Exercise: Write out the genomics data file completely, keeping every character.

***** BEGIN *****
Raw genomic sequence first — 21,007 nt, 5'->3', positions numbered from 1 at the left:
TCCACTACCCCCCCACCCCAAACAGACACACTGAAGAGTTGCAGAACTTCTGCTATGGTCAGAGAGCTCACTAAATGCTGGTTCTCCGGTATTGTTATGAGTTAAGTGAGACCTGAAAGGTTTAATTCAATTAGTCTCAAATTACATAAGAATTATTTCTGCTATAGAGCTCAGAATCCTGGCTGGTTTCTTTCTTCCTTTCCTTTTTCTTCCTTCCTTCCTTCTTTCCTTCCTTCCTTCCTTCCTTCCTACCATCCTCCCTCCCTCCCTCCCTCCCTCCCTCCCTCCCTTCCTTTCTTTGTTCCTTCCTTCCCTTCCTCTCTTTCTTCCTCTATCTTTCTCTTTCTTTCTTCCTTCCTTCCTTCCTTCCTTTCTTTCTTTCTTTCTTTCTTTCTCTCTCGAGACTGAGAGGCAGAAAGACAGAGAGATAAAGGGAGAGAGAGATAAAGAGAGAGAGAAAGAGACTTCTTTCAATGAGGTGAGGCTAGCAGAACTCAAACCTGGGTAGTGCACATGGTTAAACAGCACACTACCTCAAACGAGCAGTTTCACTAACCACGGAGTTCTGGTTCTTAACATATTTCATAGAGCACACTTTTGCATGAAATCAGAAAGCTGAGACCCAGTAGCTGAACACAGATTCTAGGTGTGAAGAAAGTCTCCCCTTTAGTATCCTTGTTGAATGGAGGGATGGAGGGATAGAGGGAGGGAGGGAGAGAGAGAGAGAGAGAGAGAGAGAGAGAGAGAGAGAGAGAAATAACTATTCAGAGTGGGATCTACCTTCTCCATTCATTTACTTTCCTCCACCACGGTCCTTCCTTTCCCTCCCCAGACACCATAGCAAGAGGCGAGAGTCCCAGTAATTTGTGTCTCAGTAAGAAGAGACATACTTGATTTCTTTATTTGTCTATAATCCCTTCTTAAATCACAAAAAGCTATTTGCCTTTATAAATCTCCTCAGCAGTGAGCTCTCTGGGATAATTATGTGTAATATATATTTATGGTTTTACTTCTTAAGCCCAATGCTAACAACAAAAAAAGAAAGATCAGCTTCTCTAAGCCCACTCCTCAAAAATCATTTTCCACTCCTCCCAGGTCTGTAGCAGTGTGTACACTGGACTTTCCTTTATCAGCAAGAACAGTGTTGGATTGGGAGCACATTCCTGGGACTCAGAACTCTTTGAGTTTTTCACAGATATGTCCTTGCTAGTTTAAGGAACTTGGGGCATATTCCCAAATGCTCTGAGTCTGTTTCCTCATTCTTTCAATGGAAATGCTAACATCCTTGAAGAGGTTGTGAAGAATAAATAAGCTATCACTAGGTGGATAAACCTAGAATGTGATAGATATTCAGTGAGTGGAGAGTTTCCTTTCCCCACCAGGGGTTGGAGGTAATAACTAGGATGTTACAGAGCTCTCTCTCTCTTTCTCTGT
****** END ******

Raw genomic sequence first — 21,007 nt, 5'->3', positions numbered from 1 at the left:
TCCACTACCCCCCCACCCCAAACAGACACACTGAAGAGTTGCAGAACTTCTGCTATGGTCAGAGAGCTCACTAAATGCTGGTTCTCCGGTATTGTTATGAGTTAAGTGAGACCTGAAAGGTTTAATTCAATTAGTCTCAAATTACATAAGAATTATTTCTGCTATAGAGCTCAGAATCCTGGCTGGTTTCTTTCTTCCTTTCCTTTTTCTTCCTTCCTTCCTTCTTTCCTTCCTTCCTTCCTTCCTTCCTACCATCCTCCCTCCCTCCCTCCCTCCCTCCCTCCCTCCCTTCCTTTCTTTGTTCCTTCCTTCCCTTCCTCTCTTTCTTCCTCTATCTTTCTCTTTCTTTCTTCCTTCCTTCCTTCCTTCCTTTCTTTCTTTCTTTCTTTCTTTCTCTCTCGAGACTGAGAGGCAGAAAGACAGAGAGATAAAGGGAGAGAGAGATAAAGAGAGAGAGAAAGAGACTTCTTTCAATGAGGTGAGGCTAGCAGAACTCAAACCTGGGTAGTGCACATGGTTAAACAGCACACTACCTCAAACGAGCAGTTTCACTAACCACGGAGTTCTGGTTCTTAACATATTTCATAGAGCACACTTTTGCATGAAATCAGAAAGCTGAGACCCAGTAGCTGAACACAGATTCTAGGTGTGAAGAAAGTCTCCCCTTTAGTATCCTTGTTGAATGGAGGGATGGAGGGATAGAGGGAGGGAGGGAGAGAGAGAGAGAGAGAGAGAGAGAGAGAGAGAGAGAGAGAAATAACTATTCAGAGTGGGATCTACCTTCTCCATTCATTTACTTTCCTCCACCACGGTCCTTCCTTTCCCTCCCCAGACACCATAGCAAGAGGCGAGAGTCCCAGTAATTTGTGTCTCAGTAAGAAGAGACATACTTGATTTCTTTATTTGTCTATAATCCCTTCTTAAATCACAAAAAGCTATTTGCCTTTATAAATCTCCTCAGCAGTGAGCTCTCTGGGATAATTATGTGTAATATATATTTATGGTTTTACTTCTTAAGCCCAATGCTAACAACAAAAAAAGAAAGATCAGCTTCTCTAAGCCCACTCCTCAAAAATCATTTTCCACTCCTCCCAGGTCTGTAGCAGTGTGTACACTGGACTTTCCTTTATCAGCAAGAACAGTGTTGGATTGGGAGCACATTCCTGGGACTCAGAACTCTTTGAGTTTTTCACAGATATGTCCTTGCTAGTTTAAGGAACTTGGGGCATATTCCCAAATGCTCTGAGTCTGTTTCCTCATTCTTTCAATGGAAATGCTAACATCCTTGAAGAGGTTGTGAAGAATAAATAAGCTATCACTAGGTGGATAAACCTAGAATGTGATAGATATTCAGTGAGTGGAGAGTTTCCTTTCCCCACCAGGGGTTGGAGGTAATAACTAGGATGTTACAGAGCTCTCTCTCTCTTTCTCTGT